Yeah, it can be optional, but but the internal temperature is not worthless.

• @Zeph Your statement that there are two cases to be considered is right.

A small ceramic bypass cap (say 0.1 uF) is also important on the Voltage dividers to minimise ADC measurement errors due to any noise on these high impedance nodes. Cheap electrolytics are not applicable.

Also need to watch the settling time when switching the multiplexor - need at least 5 msec (or more; depends on size of cap connected to Vref pin):

http://capnbry.net/blog/?p=167

and see the heading "Changing reference voltage" here:

http://meettechniek.info/embedded/arduino-analog.html

• @Zeph

I think the internal ATMega temperature can be useful in some circumstances.

it is hard to find such circumstances while precision is +-6C
without calibrations is hard to get better

• @Zeph said:

1. You want to measure regulator OUTPUT voltage - or raw voltage if there is no regulator - as applied to the uC for VCC power. The technique described is the way to go, and a voltage divider is inappropriate.

This is exactly the use-case where I wrote the library for, or when you want to add supply level measurement to a battery powered sensor node which doesn't have a voltage divider circuit.

Possibly I didn't make that clear in the subject.

Update changed topic subject

• @Zeph said:

I think the internal ATMega temperature can be useful in some circumstances.

Again, I did not want to question the (accuracy of the) internal temperature sensor, but had my questions about the location of the sensor readout code.
MySensors is a wireless networking library, which has in its basic functioning nothing to do with temperature, or any othe measurements.

It should deliver the messages from A to B and back. Nothing more.

When it makes sense to use the internal temperature sensor in your sensor node, please do, but put the code in a separate library please! (I know at least @hek understood the point of my remark )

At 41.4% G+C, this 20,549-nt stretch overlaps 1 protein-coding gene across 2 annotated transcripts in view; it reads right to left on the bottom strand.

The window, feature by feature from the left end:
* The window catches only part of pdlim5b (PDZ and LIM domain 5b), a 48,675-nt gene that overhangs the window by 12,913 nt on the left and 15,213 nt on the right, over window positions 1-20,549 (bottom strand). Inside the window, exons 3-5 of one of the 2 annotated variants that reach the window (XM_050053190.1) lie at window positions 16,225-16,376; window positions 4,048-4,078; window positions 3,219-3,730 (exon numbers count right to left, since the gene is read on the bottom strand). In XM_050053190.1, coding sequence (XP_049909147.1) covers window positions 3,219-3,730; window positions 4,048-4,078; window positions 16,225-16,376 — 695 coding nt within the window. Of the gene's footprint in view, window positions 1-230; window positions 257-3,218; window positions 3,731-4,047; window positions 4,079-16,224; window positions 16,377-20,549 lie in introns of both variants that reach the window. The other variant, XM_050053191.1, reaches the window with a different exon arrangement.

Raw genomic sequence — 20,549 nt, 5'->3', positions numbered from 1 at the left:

• @Yveaux
OK, I understand your purpose now. I was thrown off by the comparison to using a voltage divider, which seemed to suggest this approach eliminated the need for a voltage divider and the current it costs. I don't see this technique as having an advantage over the voltage divider technique, but rather that it is used for a different measurement.

Now that everybody is clear on that - thanks for the contribution!

• @Zeph said:

Now that everybody is clear on that - thanks for the contribution!

You're welcome!

When it makes sense to use the internal temperature sensor in your sensor node, please do, but put the code in a separate library please! (I know at least @hek understood the point of my remark )

OK, thanks for making that very clear and now that I understand, I agree!

In terms of whether there can be some value to even the uncalibrated internal temp, my point was that there are some reasonable use cases for it. In terms of where to put the code in those cases, yes it makes sense to optionally make this one of the reported values in a sensor node, rather than wiring it into the transport library.

• If I understand this method correctly, you want to read the VCC of the MCU? But this does not have to be the actual battery voltage. Most battery powered designs I have seen here uses a step-up converter to drain the battery as much as possible while maintaining a regulated voltage supply to the MCU. So even if battery voltage drops, MCU gets it's nominal voltage, and then this algorithm would still (incorrectly) report 100% even though the actual battery voltage is dropping significantly.

I could have misinterpreted things though, so I would appreciate correction

I would rather consider using the original resistor divider proposal combined with a FET or similar to be able to control when I want to do the measurement. The original simpler design I find a bit too wasteful as it constantly drains the battery.